In this profoundly eloquent defence of poetry, Sidney writes in a context where poetry had fallen to a very low status; where, in fact, poetry, had fallen to be "the laughing-stock of children." This treatise was therefore occasional in that Sidney felt prompted to write it in order to defend his vocation of those who thought poetry had now become the source of all vice or something that was not to be taken seriously. Sidney's first point that he writes in poetry's defence is one in which he discusses the nature of poetry. He argues that the critics of poetry are extremely ungrateful:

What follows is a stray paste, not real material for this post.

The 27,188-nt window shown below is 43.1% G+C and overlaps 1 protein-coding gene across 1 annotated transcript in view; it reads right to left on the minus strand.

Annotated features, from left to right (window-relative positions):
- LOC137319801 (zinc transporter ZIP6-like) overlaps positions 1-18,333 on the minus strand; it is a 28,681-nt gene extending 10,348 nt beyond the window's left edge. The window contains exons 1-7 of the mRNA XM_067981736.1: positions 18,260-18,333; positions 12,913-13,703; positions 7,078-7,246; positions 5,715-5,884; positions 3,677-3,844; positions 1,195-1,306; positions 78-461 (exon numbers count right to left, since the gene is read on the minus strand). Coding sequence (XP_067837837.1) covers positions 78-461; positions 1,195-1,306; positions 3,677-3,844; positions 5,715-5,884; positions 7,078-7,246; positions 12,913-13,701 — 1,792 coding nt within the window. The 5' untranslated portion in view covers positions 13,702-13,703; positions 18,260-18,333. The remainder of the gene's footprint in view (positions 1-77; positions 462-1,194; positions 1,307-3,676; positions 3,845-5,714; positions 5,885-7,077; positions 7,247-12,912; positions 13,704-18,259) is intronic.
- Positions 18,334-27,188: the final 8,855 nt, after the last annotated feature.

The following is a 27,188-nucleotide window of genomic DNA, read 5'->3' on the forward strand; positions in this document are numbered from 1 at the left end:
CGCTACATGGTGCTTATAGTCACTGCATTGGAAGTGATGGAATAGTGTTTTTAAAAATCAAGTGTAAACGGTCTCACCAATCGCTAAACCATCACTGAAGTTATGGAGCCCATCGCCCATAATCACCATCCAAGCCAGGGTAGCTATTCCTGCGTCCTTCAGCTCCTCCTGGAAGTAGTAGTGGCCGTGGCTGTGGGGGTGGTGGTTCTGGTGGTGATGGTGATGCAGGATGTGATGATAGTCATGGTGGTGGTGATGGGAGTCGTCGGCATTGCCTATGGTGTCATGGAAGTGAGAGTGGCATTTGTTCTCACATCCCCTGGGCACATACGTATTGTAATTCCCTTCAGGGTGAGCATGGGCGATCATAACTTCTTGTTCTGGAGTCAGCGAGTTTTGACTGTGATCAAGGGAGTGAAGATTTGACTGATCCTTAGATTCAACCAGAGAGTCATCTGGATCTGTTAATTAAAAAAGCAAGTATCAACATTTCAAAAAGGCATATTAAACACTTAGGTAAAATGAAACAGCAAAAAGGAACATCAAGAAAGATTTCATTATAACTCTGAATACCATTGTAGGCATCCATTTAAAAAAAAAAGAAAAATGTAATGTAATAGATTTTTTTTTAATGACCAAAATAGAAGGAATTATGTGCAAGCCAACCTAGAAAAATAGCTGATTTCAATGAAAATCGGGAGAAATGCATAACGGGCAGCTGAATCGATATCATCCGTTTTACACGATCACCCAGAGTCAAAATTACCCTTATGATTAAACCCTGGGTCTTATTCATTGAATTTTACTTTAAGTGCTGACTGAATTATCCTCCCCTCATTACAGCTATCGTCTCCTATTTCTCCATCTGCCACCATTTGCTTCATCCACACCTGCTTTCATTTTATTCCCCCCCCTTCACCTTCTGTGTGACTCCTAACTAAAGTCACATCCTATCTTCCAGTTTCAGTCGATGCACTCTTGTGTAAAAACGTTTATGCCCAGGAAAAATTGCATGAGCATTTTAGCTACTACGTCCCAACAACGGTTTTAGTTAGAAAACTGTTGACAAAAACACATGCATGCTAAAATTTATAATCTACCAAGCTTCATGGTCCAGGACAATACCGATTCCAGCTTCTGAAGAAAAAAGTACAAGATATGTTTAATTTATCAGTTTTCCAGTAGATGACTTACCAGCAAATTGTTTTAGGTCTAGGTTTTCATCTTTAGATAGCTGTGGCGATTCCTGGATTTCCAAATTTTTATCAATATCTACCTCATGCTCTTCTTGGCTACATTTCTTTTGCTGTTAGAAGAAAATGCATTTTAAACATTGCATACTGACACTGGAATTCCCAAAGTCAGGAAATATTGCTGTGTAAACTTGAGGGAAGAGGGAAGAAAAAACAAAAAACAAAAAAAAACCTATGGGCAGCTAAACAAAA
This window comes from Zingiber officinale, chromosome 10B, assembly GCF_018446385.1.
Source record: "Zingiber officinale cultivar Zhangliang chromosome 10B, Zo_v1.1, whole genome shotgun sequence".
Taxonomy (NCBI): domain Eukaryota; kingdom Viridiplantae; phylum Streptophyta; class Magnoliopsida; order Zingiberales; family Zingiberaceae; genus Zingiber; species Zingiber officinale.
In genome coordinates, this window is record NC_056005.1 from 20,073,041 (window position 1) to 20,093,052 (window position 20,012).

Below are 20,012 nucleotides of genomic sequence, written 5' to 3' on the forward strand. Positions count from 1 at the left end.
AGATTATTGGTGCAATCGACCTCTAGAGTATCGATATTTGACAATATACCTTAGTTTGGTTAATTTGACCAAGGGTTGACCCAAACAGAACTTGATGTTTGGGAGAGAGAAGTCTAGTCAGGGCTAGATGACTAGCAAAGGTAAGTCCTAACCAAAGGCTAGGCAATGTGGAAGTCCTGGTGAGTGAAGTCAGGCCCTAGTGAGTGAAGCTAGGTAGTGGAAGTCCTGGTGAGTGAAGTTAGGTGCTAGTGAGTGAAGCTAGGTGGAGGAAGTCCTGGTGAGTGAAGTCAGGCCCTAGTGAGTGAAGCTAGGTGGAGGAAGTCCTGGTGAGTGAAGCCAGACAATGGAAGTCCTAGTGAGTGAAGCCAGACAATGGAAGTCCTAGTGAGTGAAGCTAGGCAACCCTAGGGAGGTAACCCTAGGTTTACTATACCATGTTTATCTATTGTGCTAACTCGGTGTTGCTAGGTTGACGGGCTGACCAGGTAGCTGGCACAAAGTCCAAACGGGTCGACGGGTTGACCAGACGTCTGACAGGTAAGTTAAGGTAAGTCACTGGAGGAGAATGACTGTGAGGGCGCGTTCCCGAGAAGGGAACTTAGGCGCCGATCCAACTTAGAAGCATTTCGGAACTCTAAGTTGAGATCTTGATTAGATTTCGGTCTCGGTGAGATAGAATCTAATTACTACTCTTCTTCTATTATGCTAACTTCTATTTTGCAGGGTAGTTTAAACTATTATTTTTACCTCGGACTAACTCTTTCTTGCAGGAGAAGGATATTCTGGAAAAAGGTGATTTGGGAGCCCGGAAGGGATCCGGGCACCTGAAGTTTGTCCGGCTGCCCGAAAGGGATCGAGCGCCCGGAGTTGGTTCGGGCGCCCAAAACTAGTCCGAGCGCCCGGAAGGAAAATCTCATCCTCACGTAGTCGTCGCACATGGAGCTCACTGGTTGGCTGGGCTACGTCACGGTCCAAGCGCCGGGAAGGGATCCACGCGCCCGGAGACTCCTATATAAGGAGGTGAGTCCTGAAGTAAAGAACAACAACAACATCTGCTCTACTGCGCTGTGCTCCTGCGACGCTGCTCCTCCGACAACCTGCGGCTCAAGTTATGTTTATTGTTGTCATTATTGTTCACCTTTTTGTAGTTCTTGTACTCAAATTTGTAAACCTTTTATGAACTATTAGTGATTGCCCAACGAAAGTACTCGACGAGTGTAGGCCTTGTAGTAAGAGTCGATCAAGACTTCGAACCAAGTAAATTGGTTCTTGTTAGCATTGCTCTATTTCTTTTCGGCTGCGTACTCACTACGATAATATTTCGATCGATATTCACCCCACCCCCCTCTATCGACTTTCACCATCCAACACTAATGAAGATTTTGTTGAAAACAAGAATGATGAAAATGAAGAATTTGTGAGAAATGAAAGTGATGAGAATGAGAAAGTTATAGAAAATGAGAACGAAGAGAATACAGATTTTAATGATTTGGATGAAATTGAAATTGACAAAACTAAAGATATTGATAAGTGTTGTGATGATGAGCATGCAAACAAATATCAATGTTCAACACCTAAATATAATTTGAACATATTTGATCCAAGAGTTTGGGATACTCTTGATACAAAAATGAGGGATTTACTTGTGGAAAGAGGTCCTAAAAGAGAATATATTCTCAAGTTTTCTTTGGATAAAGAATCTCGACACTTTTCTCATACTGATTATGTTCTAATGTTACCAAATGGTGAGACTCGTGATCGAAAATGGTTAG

to seek to deface that which, in the noblest nations and languages that are known, hath been the first light-giver to ignorance, and first nurse, whose milk by little and little enabled them to feed afterwards of tougher knowledges.
There is something essential about poetry that springs forth in all the "noblest nations and languages" and that is educative in its very core. Note the metaphors Sidney uses when he compares poetry to a torch bringing light into the ignorance of darkness, and then when he compares poetry to a baby's wet nurse who feeds its charge milk and prepares it for solids. Sidney begins his robust defence by arguing therefore that there is something educational in the nature of poetry that allows it to develop humans, as has been the case in history.